PoE lighting luminaires typically use light emitting diode (LED) technology. LED technology offers the benefits of lower power consumption and less heat generation than other luminaire design alternatives. It not only lowers capital investment but also improves safety & comfort and integrating with building automation systems.

Upon introducing PoE Lighting Applications, Mr. Prem Rodrigues, Director for Middle East, India & SAARC Region, Siemon (Please confirm designation) said, “There are a large number of variables that must be considered prior to identifying the lighting solution that is best suited for a particular building environment. It is also crucial for infrastructure designers to have a complete understanding of these considerations before endeavouring to design and install the low voltage cabling system for PoE lighting deployments. It is for this reason that Siemon recommends using a qualified Digital Lighting Partner (DLP) for low voltage lighting installations.”

Siemon’s new Zone Cabling and Coverage Area Planning Guide: 60W PoE Lighting Applications is a valuable tool for designers and architects to utilize when planning PoE lighting systems. PoE lighting systems rely on a well-designed infrastructure of high performance balanced twisted-pair cabling, network electronics, and software connecting and communicating with Internet Protocol (IP) addressable luminaires, dimmers, sensors, and controllers to deliver maximum performance, comfort, and energy savings benefits.

The guide highlights installation recommendations, integration with IoT applications, zone cabling for PoE lighting including coverage areas and location of zone enclosures, and more. This Zone cabling is a standards-based design approach that is highly suited to support arrangements of these PoE lighting devices logically distributed throughout a ceiling space. With the increasing popularity of PoE lighting and IoT-enabled systems, the landscape of structured cabling design is rapidly advancing.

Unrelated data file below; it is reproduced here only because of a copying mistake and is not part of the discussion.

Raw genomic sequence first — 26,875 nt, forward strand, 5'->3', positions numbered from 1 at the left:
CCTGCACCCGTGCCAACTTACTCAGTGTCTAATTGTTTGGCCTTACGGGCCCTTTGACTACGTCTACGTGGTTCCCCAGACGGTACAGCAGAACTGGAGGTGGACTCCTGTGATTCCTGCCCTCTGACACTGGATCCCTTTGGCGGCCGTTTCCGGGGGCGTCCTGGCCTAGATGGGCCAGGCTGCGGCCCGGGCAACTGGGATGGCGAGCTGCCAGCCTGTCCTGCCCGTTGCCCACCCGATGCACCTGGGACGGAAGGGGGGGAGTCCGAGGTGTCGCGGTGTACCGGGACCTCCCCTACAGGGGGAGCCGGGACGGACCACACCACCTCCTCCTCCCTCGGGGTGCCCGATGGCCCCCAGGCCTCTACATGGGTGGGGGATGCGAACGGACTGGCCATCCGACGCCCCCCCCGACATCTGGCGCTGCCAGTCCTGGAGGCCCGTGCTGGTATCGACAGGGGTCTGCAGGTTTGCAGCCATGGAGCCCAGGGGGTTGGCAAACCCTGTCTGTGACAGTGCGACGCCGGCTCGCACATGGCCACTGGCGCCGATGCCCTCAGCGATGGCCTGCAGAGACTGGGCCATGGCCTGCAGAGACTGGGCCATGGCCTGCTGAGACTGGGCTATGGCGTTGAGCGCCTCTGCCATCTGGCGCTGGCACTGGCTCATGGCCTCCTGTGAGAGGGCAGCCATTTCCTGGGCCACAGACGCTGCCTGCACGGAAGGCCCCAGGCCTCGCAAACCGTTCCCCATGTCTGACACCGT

The post Siemon Develops Planning Guide for Power over Ethernet Lighting Applications appeared first on Electronics For You.

Source: Siemon Develops Planning Guide for Power over Ethernet Lighting Applications


New Delhi, February 23, 2017- Telit, (AIM: TCM) a global enabler of the Internet of Things (IoT), announced today that its deviceWISE Asset Gateway Software has been validated on Cisco’s IOx-enabled edge computing gateways, namely, Cisco® ISR809/829 Industrial Integrated Services Routers and Cisco IE4000 Industrial Ethernet Switches and the software is now available as an integrated Cloud-ready industrial IoT solution. These highly-secure and ruggedized Industry 4.0 appliances provide edge intelligence for industrial asset management, condition-based monitoring, predictive maintenance and other mission-critical IoT applications across industrial markets around the world. Telit and Cisco have partnered in a multi-faceted go-to-market collaboration that expands their market reach and readiness for their respective products and services. The deviceWISE Asset Gateway software is a smart agent with an extensive industrial protocol library based on decades of development and experience in the industrial automation space.

“Telit edge software on Cisco IoT Gateways enables customers and partners to access machine data with a broad range connectors for manufacturing and industrial deployments. Cisco has a rich portfolio of industry specific IoT gateways with security, scale, compliance, that offer 4G LTE, Ethernet and Wi-Fi connectivity options and management to enable customer success for operational deployments. Now, customers have the flexibility to choose the most optimal IoT gateways, with Telit edge software, management and SI partners to deploy Connected Machine use-cases with confidence,” said Vikas Butaney, General Manager, Cisco IoT Connectivity.